Understanding Neighbourhood Poverty

Second year module

Semester 1 would deal with analytical and policy issues related to planning and poverty: definitions of poverty and social exclusion, evidence on nature and extent of spatial inequalities, theoretical relationship between space and exclusion; mixed communities and segregation; housing consumption and spatial differentiation; housing and the economy and changing demand for housing; alongside lectures there would be workshops exploring data and spatial analysis of inequalities. Semester 2 would be a combination of workshops and seminars; the workshops would introduce GIS and build on the knowledge of students in Year 1 geography; students from a non-geography background would be assisted by streaming them in the first 3 weeks to allow them to develop their skills; seminars would be used to explore topics related to project work. Each week a seminar would focus on a particular theme (housing and the economy; spatial inequalities; neighbourhood trajectories) and students would be grouped to present a discussion on the issues and what methods and data could be used to explore the theme. The workshops (computer GIS based) would build on semester 1 workshops exploring data sources. At the end of semester 2 students would present an individual based project report to provide an assessment of a broader region or sub-region; the group element would comprise a synthesis of the individual elements and an identification of issues related to methodological improvement in the spatial analysis or questions for further research.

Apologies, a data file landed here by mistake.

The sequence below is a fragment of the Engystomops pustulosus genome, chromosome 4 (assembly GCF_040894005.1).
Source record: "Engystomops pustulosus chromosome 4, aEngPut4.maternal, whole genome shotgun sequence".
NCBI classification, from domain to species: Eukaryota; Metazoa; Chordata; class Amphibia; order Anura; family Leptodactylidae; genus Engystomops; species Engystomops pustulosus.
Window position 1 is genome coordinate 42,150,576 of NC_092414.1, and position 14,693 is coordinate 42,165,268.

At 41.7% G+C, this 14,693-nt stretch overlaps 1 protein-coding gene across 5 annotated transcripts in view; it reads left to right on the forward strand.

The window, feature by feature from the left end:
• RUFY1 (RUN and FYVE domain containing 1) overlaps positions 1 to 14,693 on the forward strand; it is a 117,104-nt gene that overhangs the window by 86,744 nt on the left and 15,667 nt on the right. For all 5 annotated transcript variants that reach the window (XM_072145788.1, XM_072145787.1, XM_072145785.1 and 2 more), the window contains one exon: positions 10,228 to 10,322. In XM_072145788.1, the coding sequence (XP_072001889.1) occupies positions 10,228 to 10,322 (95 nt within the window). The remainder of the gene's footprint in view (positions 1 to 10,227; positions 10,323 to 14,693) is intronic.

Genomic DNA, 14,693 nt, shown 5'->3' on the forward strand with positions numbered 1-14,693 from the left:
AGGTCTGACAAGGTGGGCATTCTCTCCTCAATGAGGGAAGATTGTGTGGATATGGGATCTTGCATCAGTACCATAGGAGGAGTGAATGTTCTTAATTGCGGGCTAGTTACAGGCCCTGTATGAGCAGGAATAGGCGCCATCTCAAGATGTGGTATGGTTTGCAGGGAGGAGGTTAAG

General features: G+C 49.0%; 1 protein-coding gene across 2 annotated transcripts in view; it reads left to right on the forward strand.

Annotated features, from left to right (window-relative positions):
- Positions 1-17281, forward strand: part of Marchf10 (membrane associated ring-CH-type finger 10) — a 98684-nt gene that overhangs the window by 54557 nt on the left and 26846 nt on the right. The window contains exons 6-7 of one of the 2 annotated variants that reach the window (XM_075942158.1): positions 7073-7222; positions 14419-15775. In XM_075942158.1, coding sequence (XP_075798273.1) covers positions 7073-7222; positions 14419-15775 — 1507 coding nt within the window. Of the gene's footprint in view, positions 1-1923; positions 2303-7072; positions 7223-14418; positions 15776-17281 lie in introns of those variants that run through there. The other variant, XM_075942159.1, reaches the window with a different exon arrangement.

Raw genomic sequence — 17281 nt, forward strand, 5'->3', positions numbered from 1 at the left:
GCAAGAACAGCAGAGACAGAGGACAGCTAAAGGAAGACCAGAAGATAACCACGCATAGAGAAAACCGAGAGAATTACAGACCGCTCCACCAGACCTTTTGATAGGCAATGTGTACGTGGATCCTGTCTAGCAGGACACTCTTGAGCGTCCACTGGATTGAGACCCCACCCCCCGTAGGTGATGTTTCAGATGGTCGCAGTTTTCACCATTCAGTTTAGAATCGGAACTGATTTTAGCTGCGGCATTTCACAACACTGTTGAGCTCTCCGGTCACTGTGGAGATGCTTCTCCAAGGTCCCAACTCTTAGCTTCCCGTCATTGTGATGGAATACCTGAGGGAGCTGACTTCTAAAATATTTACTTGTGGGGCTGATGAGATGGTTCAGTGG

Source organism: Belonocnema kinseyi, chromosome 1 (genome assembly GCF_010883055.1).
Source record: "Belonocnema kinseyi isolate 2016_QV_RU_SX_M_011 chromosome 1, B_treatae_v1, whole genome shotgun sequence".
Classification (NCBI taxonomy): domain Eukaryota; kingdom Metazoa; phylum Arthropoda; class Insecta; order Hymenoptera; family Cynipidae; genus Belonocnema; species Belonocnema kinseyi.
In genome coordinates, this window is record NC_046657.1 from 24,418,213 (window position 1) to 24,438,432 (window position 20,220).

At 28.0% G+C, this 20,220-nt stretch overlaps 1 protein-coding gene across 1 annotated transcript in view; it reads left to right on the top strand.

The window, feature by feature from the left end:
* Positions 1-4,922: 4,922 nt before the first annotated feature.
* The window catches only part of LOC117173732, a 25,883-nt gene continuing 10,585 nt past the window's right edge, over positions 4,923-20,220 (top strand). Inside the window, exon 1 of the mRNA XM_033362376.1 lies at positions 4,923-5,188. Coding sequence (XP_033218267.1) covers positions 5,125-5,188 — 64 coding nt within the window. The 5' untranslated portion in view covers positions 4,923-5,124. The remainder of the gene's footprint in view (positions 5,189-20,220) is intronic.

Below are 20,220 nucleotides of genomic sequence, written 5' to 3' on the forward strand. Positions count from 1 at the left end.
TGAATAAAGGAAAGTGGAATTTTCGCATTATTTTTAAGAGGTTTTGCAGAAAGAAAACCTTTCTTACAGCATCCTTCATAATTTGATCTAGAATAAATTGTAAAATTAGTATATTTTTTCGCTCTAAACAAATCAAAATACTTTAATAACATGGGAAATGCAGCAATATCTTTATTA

Learning Outcomes

By the end of the module students should have a clearer understanding of how to:

compare and contrast theories and models of poverty and how these are used by planners;

explore the causes and consequences of urban poverty;

identify the main data sources for the measurement of different concepts related to urban poverty, recognising their methodological strengths and weaknesses;

situate models of poverty within a wider analytical context

formulate and justify area measurements of deprivation using computer-based techniques;

evaluate different poverty perspectives and the consequences for the spatial analysis of urban policy

understand the advantages and limitations of GIS in poverty studies

Develop analytical skills in GIS for planning and development for policies on social cohesion and sustainability.

Assessment

1 x 3000 word essay in semester 1, 1 x 2000 word project report in semester 2.